Repairing tears or reinforcing the folios with Japanese tissue is another thing that can cause such an increase. In this case the amount of strips added (you can get an idea from the headband image) resulted in a spine almost double the thickness of the fore edge for one of the volumes. I thoroughly pressed and hammered those to reduce the swell and used on-off sewing to minimize the added thickness from the thread, but as you can see the spine was still too thick, especially in Vol II.
Rounding and backing was quite difficult…

This style is not particularly ornate, still, a lot of effort went into their making.
I’ve said time and again that most of the binder’s work goes unnoticed since people usually just look at the covers and how eye capturing they might or might not be. The quality of a binding though is mostly measured by its soundness, how well it is made. And many of the things that lead to a well made binding are either not immediately visible, unless you know where to look for, or not visible at all.

The boards are a good example. In 90% of my bindings I use composite boards (3 layers with the one in the middle having the grain running horizontally) for added strength and to prevent intense warping in various stages.

They are more resilient but also take a lot more time to make: excluding beveled edges (not a big fan), a regular single-ply board takes about 1-2 minutes to cut to size and smooth the edges a bit, whereas it takes 10 times as much to make the same piece as a composite – plus you have to wait 1-2 days for it to dry out under pressure.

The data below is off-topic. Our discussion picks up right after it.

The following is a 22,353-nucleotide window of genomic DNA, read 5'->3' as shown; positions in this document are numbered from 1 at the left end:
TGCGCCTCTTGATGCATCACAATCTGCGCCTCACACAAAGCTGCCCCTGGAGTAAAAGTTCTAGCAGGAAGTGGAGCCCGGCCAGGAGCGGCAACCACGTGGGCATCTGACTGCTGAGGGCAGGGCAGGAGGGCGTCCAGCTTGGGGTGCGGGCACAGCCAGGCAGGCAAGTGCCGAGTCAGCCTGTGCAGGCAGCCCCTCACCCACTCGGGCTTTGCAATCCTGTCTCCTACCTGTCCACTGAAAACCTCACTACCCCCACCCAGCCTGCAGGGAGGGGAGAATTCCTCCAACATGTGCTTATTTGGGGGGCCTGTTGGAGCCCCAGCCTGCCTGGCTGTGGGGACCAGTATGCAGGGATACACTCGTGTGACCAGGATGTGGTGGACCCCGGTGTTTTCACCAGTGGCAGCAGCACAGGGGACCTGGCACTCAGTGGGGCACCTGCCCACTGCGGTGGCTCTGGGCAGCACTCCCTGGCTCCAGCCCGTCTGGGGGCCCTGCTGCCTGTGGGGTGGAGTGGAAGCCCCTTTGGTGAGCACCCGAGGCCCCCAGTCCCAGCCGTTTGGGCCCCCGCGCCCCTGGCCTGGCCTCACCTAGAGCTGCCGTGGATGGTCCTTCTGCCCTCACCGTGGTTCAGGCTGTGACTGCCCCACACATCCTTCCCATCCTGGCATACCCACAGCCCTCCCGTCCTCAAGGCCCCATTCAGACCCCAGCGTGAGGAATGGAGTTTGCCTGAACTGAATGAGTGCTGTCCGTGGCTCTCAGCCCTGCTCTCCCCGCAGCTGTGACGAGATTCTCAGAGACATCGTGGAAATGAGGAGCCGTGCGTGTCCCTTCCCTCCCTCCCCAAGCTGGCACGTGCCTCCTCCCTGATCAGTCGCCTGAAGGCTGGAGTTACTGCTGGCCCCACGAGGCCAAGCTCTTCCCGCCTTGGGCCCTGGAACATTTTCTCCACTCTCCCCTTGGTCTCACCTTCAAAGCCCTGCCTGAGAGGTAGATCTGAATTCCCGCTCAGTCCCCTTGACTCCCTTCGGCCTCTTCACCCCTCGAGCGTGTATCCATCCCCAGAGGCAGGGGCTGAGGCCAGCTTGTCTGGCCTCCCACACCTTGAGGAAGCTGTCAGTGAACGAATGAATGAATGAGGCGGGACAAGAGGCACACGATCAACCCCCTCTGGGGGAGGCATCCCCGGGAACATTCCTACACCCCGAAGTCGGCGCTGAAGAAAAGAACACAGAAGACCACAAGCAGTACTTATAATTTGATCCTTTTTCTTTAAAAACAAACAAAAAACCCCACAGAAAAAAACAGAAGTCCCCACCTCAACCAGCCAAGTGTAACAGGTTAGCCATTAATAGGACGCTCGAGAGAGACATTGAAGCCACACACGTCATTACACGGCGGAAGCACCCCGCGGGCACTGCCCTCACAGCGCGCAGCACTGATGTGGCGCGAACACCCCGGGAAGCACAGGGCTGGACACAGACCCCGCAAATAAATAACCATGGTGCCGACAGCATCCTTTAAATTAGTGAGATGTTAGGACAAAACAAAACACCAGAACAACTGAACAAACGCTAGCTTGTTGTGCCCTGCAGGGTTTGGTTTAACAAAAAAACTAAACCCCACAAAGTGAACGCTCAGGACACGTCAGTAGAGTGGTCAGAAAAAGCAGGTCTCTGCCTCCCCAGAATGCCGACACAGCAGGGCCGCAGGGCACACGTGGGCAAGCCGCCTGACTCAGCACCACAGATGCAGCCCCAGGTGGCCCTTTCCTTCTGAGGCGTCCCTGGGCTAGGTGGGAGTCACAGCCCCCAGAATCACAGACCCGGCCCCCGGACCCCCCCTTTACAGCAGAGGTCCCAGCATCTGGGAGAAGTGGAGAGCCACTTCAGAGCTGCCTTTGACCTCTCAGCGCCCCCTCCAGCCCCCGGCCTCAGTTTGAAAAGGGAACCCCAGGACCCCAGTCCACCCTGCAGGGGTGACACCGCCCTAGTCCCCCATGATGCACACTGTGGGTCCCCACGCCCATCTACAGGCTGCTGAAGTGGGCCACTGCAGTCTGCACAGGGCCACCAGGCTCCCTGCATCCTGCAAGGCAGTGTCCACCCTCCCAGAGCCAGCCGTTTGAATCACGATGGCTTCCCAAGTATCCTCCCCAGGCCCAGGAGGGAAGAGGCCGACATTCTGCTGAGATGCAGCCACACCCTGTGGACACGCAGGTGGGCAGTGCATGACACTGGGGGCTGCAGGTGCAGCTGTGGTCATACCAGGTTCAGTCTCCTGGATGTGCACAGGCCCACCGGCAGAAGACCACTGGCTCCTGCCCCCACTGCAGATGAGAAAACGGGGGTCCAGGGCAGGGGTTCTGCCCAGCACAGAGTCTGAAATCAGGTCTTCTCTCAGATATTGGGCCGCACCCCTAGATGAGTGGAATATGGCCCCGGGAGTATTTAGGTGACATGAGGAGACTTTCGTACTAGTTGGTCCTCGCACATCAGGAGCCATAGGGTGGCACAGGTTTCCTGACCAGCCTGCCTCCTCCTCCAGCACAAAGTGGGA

Imagine a whole list of such details and you can realize why a plain looking binding takes so long to be made and costs a lot!

For the Cambridge panels I followed the well presented instructions by Nick Cowlishaw, which you can find in the issue No36 of Hewit’s excellent Skin Deep.

One issue I encountered is the binding being sticky and leaving a bit of smudge at the end when handled. Since the tutorial doesn’t mention any sealer or finish product my best guess points to the brand of spirit-dye I used, which strangely enough was the only one available and only at one store (!).  I buffed the covers vigorously with a smooth fabric and then did the same applying two coats of Carnauba wax cream, which did the trick. The bindings now have a gentle sheen which is visible in some of the photos.

I must admit this was a lot of fun. If you haven’t tried doing a Cambridge panel you should definitely give it a go!

It’s been a welcome change to do some more classic bindings every now and then. Design work is very interesting but can also be very draining. I plan to share more thoughts on the matter, comparing the two styles in a future post.


I used my Brass Band Nippers to shape the spine bands and Versatile Typeholder to tool the titles on these bindings – both of the tools are available upon request!